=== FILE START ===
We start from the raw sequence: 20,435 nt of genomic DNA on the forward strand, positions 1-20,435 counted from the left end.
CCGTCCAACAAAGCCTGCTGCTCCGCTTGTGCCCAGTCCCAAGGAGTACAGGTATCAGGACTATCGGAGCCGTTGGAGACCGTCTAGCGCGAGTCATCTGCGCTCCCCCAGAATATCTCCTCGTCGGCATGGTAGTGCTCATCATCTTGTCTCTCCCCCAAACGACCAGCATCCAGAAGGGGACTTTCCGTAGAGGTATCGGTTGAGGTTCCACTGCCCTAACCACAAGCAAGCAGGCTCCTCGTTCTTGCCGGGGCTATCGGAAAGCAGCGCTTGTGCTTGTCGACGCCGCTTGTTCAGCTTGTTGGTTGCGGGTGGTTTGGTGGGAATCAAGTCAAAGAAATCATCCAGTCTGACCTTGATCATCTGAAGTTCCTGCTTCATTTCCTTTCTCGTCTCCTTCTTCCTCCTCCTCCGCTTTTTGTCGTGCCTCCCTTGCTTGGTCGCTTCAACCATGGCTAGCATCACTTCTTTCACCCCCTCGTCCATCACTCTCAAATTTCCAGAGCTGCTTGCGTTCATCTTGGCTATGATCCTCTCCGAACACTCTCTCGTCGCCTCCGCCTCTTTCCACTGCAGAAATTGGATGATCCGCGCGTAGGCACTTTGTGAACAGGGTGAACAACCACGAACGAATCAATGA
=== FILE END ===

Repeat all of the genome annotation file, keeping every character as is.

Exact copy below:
We start from the raw sequence: 20,435 nt of genomic DNA on the forward strand, positions 1-20,435 counted from the left end.
CCGTCCAACAAAGCCTGCTGCTCCGCTTGTGCCCAGTCCCAAGGAGTACAGGTATCAGGACTATCGGAGCCGTTGGAGACCGTCTAGCGCGAGTCATCTGCGCTCCCCCAGAATATCTCCTCGTCGGCATGGTAGTGCTCATCATCTTGTCTCTCCCCCAAACGACCAGCATCCAGAAGGGGACTTTCCGTAGAGGTATCGGTTGAGGTTCCACTGCCCTAACCACAAGCAAGCAGGCTCCTCGTTCTTGCCGGGGCTATCGGAAAGCAGCGCTTGTGCTTGTCGACGCCGCTTGTTCAGCTTGTTGGTTGCGGGTGGTTTGGTGGGAATCAAGTCAAAGAAATCATCCAGTCTGACCTTGATCATCTGAAGTTCCTGCTTCATTTCCTTTCTCGTCTCCTTCTTCCTCCTCCTCCGCTTTTTGTCGTGCCTCCCTTGCTTGGTCGCTTCAACCATGGCTAGCATCACTTCTTTCACCCCCTCGTCCATCACTCTCAAATTTCCAGAGCTGCTTGCGTTCATCTTGGCTATGATCCTCTCCGAACACTCTCTCGTCGCCTCCGCCTCTTTCCACTGCAGAAATTGGATGATCCGCGCGTAGGCACTTTGTGAACAGGGTGAACAACCACGAACGAATCAATGA